Inforum Aims to Give Women in Tech the Confidence and Skills to Grow

Like most women involved with the tech industry, I cringed when I read about Ellen Pao’s discrimination suit against Kleiner Perkins, perhaps the most storied venture capital firm in Silicon Valley. I have experienced what they call “soft sexism” throughout my career, and in different sectors—not just tech—and many of Pao’s allegations rang true for me. That pervasive culture where the contributions of women are systematically devalued is one thing Inforum is trying to change.

Inforum is a professional women’s organization that, in part, focuses on female startup founders. Inforum recently launched a new program called inGAGE, which seeks to position Michigan as a hub for tech entrepreneurs who are women.

Two classes—inGAGE Growth and inGAGE Master Class—are starting in Detroit and Grand Rapids this spring, and the goal is to take women-led tech startups to “the next level,” said Alyssa Martina, a serial tech entrepreneur and lecturer at the University of Michigan law school who helped develop the curriculum. Those interested in participating in either class should apply soon, Martina said. (Links to do so are here and here.)

“We have a problem in Michigan, where we have a lot of women who own small businesses, but not many who are tech entrepreneurs,” Martina said. “What are the gaps and how can we help close them? We want to help scale their technology and companies, and help them be as successful as they can be. I know how hard the landscape is because I have my own tech startup.”

Martina said many women in tech seek authenticity—a nice way of saying they’re not always comfortable with the bluster and relentless self-promotion that are prevalent in the startup world—or they don’t feel the confidence they need to effectively sell their ideas. It’s harder for women entrepreneurs to connect with the resources they need to grow their startups because they can “fold more easily” in the face of criticism, she added, particularly if feels dismissive. Part of the goal of inGAGE classes is to give participants the skills and confidence they need to grow.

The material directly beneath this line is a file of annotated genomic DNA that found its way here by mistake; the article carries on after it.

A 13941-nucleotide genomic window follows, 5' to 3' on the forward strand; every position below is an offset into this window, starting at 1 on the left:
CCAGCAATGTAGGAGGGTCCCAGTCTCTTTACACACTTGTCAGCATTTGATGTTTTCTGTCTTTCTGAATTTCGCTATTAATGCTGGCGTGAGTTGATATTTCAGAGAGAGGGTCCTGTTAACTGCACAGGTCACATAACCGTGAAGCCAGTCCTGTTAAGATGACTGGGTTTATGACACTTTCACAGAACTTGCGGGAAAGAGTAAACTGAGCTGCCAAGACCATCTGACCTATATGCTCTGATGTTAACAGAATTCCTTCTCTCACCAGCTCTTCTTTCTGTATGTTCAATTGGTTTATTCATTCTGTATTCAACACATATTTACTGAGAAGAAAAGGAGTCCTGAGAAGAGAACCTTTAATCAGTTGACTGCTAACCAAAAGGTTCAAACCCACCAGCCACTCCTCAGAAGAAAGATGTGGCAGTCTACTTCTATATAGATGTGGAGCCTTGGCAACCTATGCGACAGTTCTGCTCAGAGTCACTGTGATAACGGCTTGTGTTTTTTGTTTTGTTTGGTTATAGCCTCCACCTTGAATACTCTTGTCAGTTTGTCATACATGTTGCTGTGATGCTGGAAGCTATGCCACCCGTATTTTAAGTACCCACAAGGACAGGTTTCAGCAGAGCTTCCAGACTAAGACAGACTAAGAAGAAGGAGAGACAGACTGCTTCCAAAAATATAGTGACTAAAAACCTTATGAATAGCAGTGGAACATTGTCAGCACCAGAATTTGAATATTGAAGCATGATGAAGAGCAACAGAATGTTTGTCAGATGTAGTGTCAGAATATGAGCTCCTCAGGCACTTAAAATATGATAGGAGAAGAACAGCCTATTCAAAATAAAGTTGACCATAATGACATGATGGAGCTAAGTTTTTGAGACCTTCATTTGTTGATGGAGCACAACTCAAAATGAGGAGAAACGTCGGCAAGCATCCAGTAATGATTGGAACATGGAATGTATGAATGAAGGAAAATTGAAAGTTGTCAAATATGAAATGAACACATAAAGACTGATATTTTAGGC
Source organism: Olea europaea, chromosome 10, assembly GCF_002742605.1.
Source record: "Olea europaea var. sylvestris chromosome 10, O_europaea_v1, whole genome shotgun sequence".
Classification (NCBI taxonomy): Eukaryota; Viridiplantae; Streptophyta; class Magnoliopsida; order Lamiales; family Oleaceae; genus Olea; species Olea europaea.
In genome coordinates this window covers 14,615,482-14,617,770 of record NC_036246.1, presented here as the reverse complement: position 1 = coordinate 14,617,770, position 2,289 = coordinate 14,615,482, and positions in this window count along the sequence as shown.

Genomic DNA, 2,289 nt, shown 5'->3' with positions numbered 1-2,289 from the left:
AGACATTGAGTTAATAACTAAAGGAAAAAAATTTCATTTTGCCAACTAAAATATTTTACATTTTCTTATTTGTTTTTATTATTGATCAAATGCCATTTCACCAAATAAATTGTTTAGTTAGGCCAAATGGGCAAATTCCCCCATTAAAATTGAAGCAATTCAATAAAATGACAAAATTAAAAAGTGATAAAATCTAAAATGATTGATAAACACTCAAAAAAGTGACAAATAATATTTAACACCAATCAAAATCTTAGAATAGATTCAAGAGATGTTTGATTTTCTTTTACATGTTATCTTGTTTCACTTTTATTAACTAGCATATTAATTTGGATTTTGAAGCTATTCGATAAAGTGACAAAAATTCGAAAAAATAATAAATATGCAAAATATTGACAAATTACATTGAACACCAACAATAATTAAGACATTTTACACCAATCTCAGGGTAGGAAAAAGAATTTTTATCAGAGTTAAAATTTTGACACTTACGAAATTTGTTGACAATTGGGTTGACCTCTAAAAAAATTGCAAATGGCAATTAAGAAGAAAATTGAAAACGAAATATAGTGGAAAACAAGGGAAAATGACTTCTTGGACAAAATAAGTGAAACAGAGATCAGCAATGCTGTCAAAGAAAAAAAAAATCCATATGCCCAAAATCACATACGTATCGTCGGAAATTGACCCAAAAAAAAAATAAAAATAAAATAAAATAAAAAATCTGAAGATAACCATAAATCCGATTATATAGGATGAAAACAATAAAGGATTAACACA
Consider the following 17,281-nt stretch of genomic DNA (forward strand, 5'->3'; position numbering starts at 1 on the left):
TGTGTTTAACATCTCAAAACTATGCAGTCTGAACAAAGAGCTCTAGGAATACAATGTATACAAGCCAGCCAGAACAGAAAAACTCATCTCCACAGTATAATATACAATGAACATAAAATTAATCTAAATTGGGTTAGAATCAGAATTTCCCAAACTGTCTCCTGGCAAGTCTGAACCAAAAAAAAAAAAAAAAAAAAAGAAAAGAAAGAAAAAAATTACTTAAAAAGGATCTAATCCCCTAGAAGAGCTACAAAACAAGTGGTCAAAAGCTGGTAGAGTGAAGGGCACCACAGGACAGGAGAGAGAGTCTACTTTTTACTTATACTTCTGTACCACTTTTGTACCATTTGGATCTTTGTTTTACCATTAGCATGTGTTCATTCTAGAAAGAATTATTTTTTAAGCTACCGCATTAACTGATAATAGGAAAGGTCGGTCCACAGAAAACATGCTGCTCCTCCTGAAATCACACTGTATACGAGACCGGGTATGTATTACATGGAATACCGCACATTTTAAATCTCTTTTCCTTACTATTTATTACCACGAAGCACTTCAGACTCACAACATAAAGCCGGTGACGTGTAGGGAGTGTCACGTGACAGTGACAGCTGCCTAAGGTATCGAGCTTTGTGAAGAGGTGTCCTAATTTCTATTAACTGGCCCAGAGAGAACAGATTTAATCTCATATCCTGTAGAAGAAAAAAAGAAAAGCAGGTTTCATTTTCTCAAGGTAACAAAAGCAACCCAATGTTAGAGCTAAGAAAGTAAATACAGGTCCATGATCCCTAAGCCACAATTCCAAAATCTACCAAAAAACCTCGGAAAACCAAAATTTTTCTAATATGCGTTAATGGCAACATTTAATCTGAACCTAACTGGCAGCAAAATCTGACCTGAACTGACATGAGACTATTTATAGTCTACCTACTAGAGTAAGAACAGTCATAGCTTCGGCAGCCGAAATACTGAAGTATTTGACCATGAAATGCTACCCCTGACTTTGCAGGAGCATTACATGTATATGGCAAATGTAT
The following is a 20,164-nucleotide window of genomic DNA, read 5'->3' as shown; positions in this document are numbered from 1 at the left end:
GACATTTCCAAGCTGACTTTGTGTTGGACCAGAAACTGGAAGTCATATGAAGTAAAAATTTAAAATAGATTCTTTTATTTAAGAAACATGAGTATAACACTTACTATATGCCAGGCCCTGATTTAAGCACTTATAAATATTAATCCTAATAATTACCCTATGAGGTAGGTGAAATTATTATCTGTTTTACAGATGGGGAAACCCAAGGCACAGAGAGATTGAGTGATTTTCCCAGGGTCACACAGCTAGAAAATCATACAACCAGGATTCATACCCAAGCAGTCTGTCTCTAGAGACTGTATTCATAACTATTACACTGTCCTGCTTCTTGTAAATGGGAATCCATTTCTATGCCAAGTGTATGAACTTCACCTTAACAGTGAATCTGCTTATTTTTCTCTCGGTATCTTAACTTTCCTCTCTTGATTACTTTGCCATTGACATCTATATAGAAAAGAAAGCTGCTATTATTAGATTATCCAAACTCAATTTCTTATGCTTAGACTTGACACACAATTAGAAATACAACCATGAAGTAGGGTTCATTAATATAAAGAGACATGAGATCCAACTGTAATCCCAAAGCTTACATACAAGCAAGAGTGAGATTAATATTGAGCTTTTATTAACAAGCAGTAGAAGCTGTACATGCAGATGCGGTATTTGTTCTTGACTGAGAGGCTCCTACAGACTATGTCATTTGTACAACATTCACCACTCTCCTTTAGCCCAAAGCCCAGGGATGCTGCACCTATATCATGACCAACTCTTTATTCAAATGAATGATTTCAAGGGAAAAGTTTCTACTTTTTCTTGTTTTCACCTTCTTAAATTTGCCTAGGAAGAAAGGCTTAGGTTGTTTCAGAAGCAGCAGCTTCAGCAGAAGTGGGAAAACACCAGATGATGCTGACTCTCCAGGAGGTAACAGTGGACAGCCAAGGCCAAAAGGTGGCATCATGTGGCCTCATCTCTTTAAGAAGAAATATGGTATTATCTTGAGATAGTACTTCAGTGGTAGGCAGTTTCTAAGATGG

“I also think the industry has an image problem,” Martina points out, meaning that investors are so keen to find the next Mark Zuckerberg that they tend to discount ideas coming from women, people of color, or people who are older because they don’t fit the young, white, male Zuckerberg mold. “We have to keep breaking down those misconceptions.”

Martina recently went live with Memloom, her fourth startup in which she’s one of three female co-founders. Memloom is a marketing platform that focuses on effective storytelling as a means to build customer and stakeholder relationships, she said. (Nonprofits and foundations are a few of her target customers, so it’s not just corporations she’s after.)

“Having launched several companies, I know it’s easy to lose focus, particularly if you’re a woman with family obligations,” she said. “That’s why we also do self-reflection and goal-setting at inGAGE. Part of it means being really concrete about your accomplishment goals, or about your work-life balance.”

Martina also feels the encouragement from facilitators and fellow participants is key to making inGAGE work. “There’s a lack of competitive hostility that is really phenomenal,” she said. “They all want each other to win.”

One thing Martina has discovered as part of her own journey as a serial entrepreneur is how supportive male angel investors in Michigan have been, though she’d still like to see more accredited women get involved. “They need to feel like this is a state open to doing business with them,” she added.

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